Architecture Overview

This section aims to describe, at a high level, the code architecture and subsystems involved in the implementation of an individual Parachain Host. It also illuminates certain subtleties and challenges faced in the design and implementation of those subsystems.

To recap, Polkadot includes a blockchain known as the relay-chain. A blockchain is a Directed Acyclic Graph (DAG) of state transitions, where every block can be considered to be the head of a linked-list (known as a "chain" or "fork") with a cumulative state which is determined by applying the state transition of each block in turn. All paths through the DAG terminate at the Genesis Block. In fact, the blockchain is a tree, since each block can have only one parent.

%3genesisGenesisb1Block 1b1->genesisb2Block 2b2->genesisb3Block 3b3->b1b4Block 4b4->b3b5Block 5b5->b3

A blockchain network is comprised of nodes. These nodes each have a view of many different forks of a blockchain and must decide which forks to follow and what actions to take based on the forks of the chain that they are aware of.

So in specifying an architecture to carry out the functionality of a Parachain Host, we have to answer two categories of questions:

  1. What is the state-transition function of the blockchain? What is necessary for a transition to be considered valid, and what information is carried within the implicit state of a block?
  2. Being aware of various forks of the blockchain as well as global private state such as a view of the current time, what behaviors should a node undertake? What information should a node extract from the state of which forks, and how should that information be used?

The first category of questions will be addressed by the Runtime, which defines the state-transition logic of the chain. Runtime logic only has to focus on the perspective of one chain, as each state has only a single parent state.

The second category of questions addressed by Node-side behavior. Node-side behavior defines all activities that a node undertakes, given its view of the blockchain/block-DAG. Node-side behavior can take into account all or many of the forks of the blockchain, and only conditionally undertake certain activities based on which forks it is aware of, as well as the state of the head of those forks.

GRuntimeRuntimeNodeNodeRuntime->NodeRuntime APITransportTransportNode->Transport

It is also helpful to divide Node-side behavior into two further categories: Networking and Core. Networking behaviors relate to how information is distributed between nodes. Core behaviors relate to internal work that a specific node does. These two categories of behavior often interact, but can be heavily abstracted from each other. Core behaviors care that information is distributed and received, but not the internal details of how distribution and receipt function. Networking behaviors act on requests for distribution or fetching of information, but are not concerned with how the information is used afterwards. This allows us to create clean boundaries between Core and Networking activities, improving the modularity of the code.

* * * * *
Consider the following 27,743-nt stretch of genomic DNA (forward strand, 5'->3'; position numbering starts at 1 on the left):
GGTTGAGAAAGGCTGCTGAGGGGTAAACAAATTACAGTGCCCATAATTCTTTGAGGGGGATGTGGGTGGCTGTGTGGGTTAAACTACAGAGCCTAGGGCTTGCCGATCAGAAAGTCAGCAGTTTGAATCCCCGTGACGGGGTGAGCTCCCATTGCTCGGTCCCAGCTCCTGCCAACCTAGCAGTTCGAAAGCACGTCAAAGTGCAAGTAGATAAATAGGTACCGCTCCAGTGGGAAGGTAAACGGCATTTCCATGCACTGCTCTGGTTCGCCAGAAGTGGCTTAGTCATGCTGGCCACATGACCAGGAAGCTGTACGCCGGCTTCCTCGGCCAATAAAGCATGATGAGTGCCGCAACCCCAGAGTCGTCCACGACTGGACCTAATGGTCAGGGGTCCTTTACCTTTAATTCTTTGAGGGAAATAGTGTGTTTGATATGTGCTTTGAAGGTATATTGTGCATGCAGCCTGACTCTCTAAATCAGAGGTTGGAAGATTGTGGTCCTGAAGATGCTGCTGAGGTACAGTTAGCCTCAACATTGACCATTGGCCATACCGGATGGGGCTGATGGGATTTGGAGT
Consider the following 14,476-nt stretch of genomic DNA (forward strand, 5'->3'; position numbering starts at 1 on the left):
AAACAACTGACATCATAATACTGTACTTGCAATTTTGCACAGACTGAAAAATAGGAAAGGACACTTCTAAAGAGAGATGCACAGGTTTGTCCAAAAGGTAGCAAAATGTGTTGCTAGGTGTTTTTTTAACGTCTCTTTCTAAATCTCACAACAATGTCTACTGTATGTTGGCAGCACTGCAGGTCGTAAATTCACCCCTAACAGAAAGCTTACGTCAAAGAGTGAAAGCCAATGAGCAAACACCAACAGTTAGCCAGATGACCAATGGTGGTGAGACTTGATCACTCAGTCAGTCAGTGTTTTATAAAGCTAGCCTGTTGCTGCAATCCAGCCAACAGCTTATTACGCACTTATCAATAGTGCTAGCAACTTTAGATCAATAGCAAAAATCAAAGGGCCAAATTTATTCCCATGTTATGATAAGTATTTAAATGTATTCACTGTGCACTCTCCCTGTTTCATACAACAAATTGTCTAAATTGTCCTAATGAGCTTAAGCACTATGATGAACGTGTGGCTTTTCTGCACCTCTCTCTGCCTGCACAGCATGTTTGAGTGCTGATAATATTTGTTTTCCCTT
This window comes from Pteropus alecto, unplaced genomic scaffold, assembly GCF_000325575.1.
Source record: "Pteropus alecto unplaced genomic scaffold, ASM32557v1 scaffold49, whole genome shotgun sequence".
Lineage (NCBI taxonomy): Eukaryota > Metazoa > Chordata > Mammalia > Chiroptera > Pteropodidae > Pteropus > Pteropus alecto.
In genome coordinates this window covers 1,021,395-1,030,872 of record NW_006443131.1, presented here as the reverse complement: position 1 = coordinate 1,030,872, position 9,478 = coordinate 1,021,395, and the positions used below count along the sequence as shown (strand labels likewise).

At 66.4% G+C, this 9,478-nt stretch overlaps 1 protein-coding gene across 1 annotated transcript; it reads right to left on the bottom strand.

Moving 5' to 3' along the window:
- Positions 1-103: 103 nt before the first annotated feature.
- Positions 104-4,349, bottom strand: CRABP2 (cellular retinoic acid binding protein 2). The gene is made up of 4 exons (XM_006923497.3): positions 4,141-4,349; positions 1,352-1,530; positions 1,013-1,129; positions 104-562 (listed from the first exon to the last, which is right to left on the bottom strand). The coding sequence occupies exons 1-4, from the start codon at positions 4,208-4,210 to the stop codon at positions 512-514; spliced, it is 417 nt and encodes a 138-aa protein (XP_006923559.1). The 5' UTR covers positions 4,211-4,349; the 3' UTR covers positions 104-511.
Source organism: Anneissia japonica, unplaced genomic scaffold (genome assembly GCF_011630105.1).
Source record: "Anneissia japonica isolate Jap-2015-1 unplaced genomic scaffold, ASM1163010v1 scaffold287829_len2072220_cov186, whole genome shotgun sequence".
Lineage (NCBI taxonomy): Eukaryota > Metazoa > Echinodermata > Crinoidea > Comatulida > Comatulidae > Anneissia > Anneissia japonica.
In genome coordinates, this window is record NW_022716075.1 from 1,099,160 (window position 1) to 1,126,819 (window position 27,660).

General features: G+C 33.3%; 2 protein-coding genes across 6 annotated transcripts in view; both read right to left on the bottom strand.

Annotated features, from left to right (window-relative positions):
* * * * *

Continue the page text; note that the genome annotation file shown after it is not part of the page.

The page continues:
___________________                    ____________________
         /       Core        \                  /     Networking     \
         |                   |  Send "Hello"    |                    |
         |                   |-  to "foo"   --->|                    |
         |                   |                  |                    |
         |                   |                  |                    |
         |                   |                  |                    |
         |                   |    Got "World"   |                    |
         |                   |<--  from "bar" --|                    |
         |                   |                  |                    |
         \___________________/                  \____________________/
                                                   ______| |______

Node-side behavior is split up into various subsystems. Subsystems are long-lived workers that perform a particular category of work. Subsystems can communicate with each other, and do so via an Overseer that prevents race conditions.

Runtime logic is divided up into Modules and APIs. Modules encapsulate particular behavior of the system. Modules consist of storage, routines, and entry-points. Routines are invoked by entry points, by other modules, upon block initialization or closing. Routines can read and alter the storage of the module. Entry-points are the means by which new information is introduced to a module and can limit the origins (user, root, parachain) that they accept being called by. Each block in the blockchain contains a set of Extrinsics. Each extrinsic targets a a specific entry point to trigger and which data should be passed to it. Runtime APIs provide a means for Node-side behavior to extract meaningful information from the state of a single fork.

These two aspects of the implementation are heavily dependent on each other. The Runtime depends on Node-side behavior to author blocks, and to include Extrinsics which trigger the correct entry points. The Node-side behavior relies on Runtime APIs to extract information necessary to determine which actions to take.